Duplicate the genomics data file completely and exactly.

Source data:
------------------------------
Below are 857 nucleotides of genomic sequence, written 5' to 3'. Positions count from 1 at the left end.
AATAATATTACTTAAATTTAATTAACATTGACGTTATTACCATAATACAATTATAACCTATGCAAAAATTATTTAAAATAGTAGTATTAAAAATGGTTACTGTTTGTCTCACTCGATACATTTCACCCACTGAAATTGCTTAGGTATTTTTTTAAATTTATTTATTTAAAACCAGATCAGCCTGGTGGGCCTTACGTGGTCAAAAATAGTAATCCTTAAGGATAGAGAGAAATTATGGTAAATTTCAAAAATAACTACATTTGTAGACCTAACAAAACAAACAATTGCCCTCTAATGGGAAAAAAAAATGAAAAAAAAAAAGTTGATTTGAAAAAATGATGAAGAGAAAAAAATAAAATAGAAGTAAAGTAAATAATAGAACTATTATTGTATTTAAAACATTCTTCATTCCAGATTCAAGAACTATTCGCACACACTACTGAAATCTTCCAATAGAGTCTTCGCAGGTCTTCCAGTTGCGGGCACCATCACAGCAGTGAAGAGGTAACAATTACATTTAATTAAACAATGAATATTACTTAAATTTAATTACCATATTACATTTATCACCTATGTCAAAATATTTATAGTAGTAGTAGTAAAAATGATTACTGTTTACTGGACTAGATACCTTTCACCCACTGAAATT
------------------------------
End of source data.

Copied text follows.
Below are 857 nucleotides of genomic sequence, written 5' to 3'. Positions count from 1 at the left end.
AATAATATTACTTAAATTTAATTAACATTGACGTTATTACCATAATACAATTATAACCTATGCAAAAATTATTTAAAATAGTAGTATTAAAAATGGTTACTGTTTGTCTCACTCGATACATTTCACCCACTGAAATTGCTTAGGTATTTTTTTAAATTTATTTATTTAAAACCAGATCAGCCTGGTGGGCCTTACGTGGTCAAAAATAGTAATCCTTAAGGATAGAGAGAAATTATGGTAAATTTCAAAAATAACTACATTTGTAGACCTAACAAAACAAACAATTGCCCTCTAATGGGAAAAAAAAATGAAAAAAAAAAAGTTGATTTGAAAAAATGATGAAGAGAAAAAAATAAAATAGAAGTAAAGTAAATAATAGAACTATTATTGTATTTAAAACATTCTTCATTCCAGATTCAAGAACTATTCGCACACACTACTGAAATCTTCCAATAGAGTCTTCGCAGGTCTTCCAGTTGCGGGCACCATCACAGCAGTGAAGAGGTAACAATTACATTTAATTAAACAATGAATATTACTTAAATTTAATTACCATATTACATTTATCACCTATGTCAAAATATTTATAGTAGTAGTAGTAAAAATGATTACTGTTTACTGGACTAGATACCTTTCACCCACTGAAATT